Never, Ever Touch the Mirror.

Note damage on left side of frame
Behind this cover are clips at the top that are tiny and ridiculously weak.
It pains me to see anything neglected on a car that I own. If something can be improved, I generally get around to doing that, but in the case of the rear view mirror on an E320 Cabriolet, my advice is simple: DO NOT TOUCH IT.

This part is unique to the A124 Cabriolet and R129 Roadster, ridiculously fragile, and unreasonably expensive. ($650, last time I checked.)

If your windshield needs replacing, make sure to pull this part off yourself. Do not let the Safelite tech remove it because he will break it. Frankly, I'm not even sure I'd trust the Mercedes dealer to remove it properly. The issue is that there are a series of plastic clips on the inside of the rear cover that will snap under the pressure of a gentle breeze. Correction: these tiny clips could break just by looking at them too long. They are that fragile.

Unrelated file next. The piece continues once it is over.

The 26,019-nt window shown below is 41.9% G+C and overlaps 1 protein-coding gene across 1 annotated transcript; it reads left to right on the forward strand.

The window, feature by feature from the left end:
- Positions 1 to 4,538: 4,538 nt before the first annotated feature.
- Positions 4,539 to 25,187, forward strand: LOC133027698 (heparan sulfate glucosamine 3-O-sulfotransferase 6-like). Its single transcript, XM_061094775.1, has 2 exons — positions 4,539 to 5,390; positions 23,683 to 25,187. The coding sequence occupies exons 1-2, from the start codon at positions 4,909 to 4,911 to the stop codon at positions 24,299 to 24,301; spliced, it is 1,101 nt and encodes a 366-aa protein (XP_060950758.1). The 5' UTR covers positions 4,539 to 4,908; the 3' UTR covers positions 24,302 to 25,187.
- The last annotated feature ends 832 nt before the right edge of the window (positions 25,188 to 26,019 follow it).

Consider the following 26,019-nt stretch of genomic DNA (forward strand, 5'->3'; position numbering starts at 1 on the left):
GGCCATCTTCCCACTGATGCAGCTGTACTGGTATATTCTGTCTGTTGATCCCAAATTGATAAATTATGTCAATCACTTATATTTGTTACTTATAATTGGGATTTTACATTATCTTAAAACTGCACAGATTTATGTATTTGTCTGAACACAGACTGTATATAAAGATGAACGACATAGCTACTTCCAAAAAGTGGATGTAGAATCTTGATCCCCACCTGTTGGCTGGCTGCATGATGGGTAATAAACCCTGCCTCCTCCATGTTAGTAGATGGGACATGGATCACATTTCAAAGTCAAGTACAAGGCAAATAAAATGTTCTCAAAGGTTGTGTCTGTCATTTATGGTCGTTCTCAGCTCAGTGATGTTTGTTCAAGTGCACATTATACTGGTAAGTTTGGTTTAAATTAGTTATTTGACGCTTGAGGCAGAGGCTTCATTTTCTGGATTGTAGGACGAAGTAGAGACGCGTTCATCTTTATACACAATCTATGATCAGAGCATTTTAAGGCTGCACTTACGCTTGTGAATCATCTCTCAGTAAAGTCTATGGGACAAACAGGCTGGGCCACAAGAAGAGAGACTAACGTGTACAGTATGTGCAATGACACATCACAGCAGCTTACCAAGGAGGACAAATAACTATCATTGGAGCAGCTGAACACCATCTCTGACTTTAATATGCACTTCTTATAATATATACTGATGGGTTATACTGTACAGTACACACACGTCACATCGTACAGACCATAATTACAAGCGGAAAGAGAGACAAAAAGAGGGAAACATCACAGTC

One of the reasons an owner would typically remove the mirror is to have the windshield changed. Another is to tighten a wobbly mirror. Over time, a nut on the inside of the mirror can loosen up and cause the mirror to vibrate at idle. This can be annoying, but I'm telling you that you are probably better off just living with it. Removing the mirror is easy enough, but re-installing it requires some force and just the slightest rub against the bulbous backside of the mirror casing can tug at the internal plastic clips hard enough to make them snap.

If you do have the unfortunate task of re-installing a mirror, make sure to apply a drop of oil at the points of contact so that it pops into place more easily. It takes a fair amount of force to push it back into place, so be prepared to do that by exerting pressure on the base and nowhere near the mirror, its thin frame, or even its more substantial backing.

Clean this part gingerly, adjust it to the night setting gently when needed, and try your best never to knock it while using a sun shade.